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George Osborne has unveiled a new sugary drinks tax as he blamed the "dangerous" global economic situation for derailing his fiscal plans.
Delivering one of his most difficult Budgets yet, the Chancellor was forced to admit that government debt will rise as a proportion of GDP this year - breaking a key rule he had set himself - and growth forecasts have been sharply revised down.
But he insisted the UK was "well placed" to handle the worldwide slowdown and the deficit would still be wiped out by 2019-20 - thanks in part to another £3.5 billion of spending cuts.
John French, a member of the Association of Christian Financial Advisors, said "drastic measures" are still needed to address some of the problems the UK faces.
While a new tax on buy-to-let properties would bring house prices down to an extent, only building more homes would produce significant change in the market for first-time buyers, he said.
"There's a new savings allowance for low paid workers, as for how many people will benefit from that is yet to be seen but there are some possible winners there.
"The corporation tax is due to fall to 17% from 2020 so that's a win for companies there. So it's a bit of a mixed bag there."
The Budget 2016
- An additional £3.5 billion of spending cuts will be made by 2019/20
- Corporation tax will be cut to 17% by 2020
- A new sugar tax will be imposed on the drinks industry
- Moves towards greater devolution
- An increase of 0.5% in Insurance Premium Tax to raise £700m for flood defences
- Fuel duty is frozen for the sixth year in a row, while duty on beer, cider, whisky and other spirits will also be frozen
- Isa limit will increase to £20,000 a year for everyone
- Tax free personal allowance is being raised to £11,500
The freeze in fuel duty was "going to help with the monthly savings", he said.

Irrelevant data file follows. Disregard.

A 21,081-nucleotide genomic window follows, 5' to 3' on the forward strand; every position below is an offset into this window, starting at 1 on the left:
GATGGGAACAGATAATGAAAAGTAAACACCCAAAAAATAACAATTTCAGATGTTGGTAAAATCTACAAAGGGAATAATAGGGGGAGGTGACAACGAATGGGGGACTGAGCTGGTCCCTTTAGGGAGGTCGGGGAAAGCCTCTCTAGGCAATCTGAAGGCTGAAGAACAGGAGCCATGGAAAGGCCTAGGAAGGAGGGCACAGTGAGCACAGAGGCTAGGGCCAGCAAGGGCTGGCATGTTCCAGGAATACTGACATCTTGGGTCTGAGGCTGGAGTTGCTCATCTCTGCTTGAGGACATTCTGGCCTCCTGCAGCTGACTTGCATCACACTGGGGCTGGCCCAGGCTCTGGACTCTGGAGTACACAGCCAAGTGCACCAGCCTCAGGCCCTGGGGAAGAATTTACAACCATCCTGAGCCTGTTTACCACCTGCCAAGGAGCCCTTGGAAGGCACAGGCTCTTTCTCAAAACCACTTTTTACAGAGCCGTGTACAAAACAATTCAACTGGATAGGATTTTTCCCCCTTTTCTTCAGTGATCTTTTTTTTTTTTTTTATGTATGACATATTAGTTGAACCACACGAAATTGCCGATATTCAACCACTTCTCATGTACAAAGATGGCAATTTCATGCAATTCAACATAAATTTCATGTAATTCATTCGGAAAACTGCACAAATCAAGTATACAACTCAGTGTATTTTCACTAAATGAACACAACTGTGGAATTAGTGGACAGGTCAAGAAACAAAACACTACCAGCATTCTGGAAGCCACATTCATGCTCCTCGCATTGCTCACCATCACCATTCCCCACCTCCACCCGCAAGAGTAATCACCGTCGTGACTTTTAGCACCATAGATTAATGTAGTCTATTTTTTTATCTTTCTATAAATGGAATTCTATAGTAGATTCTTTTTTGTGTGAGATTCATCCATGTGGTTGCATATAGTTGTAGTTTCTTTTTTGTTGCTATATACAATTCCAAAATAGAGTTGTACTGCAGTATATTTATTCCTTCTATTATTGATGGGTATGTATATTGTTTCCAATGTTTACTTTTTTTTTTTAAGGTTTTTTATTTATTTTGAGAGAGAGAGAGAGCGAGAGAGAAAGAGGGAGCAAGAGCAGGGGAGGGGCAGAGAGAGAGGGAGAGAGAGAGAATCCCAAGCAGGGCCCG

The Chancellor George Osborne increased the stamp duty for buy-to-let landlords - people buying properties not intended to be their own home - by 3% per band.
Bishop James Langstaff, chair of Christian group, Housing Justice, told Premier's News Hour he had concerns about the lack of attention on housing.
"Housing went up the political agenda as the election went through (last year), and I think that's partly because we're now living in a situation - in terms of our economy - where it's actually the children of relatively affluent parents who are finding themselves unable to get on the housing ladder, and finding themselves not even able to pay rents in some parts of London, and these are people in professional jobs very often, with degrees and such like.
"So actually there's a wider group of society who are aware now of housing issues.
"They may not be aware of the really sharp end of it but they are aware that the housing economy is deeply flawed and imbalanced."
Premier's Political Editor Martyn Eden said there will be more cuts to come.
"There will be continued reforms to the benefits system," he added.
Premier's Political Editor Martyn Eden speaking to Anna Cookson:
Listen to Premier's Alex Williams speaking to John French:
Bishop James Langstaff speaking to Premier's Antony Bushfield:
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